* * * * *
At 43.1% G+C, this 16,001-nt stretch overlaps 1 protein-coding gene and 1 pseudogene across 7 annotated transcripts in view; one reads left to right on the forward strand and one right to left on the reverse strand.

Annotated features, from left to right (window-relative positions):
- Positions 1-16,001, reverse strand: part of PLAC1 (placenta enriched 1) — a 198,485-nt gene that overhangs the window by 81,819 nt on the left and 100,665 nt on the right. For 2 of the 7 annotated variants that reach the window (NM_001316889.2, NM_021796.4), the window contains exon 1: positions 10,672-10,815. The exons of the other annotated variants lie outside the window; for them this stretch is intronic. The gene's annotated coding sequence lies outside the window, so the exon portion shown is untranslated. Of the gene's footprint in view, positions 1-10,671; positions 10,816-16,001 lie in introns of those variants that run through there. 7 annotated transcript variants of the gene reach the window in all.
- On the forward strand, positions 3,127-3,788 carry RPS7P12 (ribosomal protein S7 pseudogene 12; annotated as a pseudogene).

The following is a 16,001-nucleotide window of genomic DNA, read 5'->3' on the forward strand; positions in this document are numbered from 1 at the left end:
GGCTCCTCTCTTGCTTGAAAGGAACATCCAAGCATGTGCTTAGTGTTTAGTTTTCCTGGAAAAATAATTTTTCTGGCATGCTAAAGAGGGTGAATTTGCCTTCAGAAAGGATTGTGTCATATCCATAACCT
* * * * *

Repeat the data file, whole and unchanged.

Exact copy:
At 43.1% G+C, this 16,001-nt stretch overlaps 1 protein-coding gene and 1 pseudogene across 7 annotated transcripts in view; one reads left to right on the forward strand and one right to left on the reverse strand.

Annotated features, from left to right (window-relative positions):
- Positions 1-16,001, reverse strand: part of PLAC1 (placenta enriched 1) — a 198,485-nt gene that overhangs the window by 81,819 nt on the left and 100,665 nt on the right. For 2 of the 7 annotated variants that reach the window (NM_001316889.2, NM_021796.4), the window contains exon 1: positions 10,672-10,815. The exons of the other annotated variants lie outside the window; for them this stretch is intronic. The gene's annotated coding sequence lies outside the window, so the exon portion shown is untranslated. Of the gene's footprint in view, positions 1-10,671; positions 10,816-16,001 lie in introns of those variants that run through there. 7 annotated transcript variants of the gene reach the window in all.
- On the forward strand, positions 3,127-3,788 carry RPS7P12 (ribosomal protein S7 pseudogene 12; annotated as a pseudogene).

The following is a 16,001-nucleotide window of genomic DNA, read 5'->3' on the forward strand; positions in this document are numbered from 1 at the left end:
GGCTCCTCTCTTGCTTGAAAGGAACATCCAAGCATGTGCTTAGTGTTTAGTTTTCCTGGAAAAATAATTTTTCTGGCATGCTAAAGAGGGTGAATTTGCCTTCAGAAAGGATTGTGTCATATCCATAACCT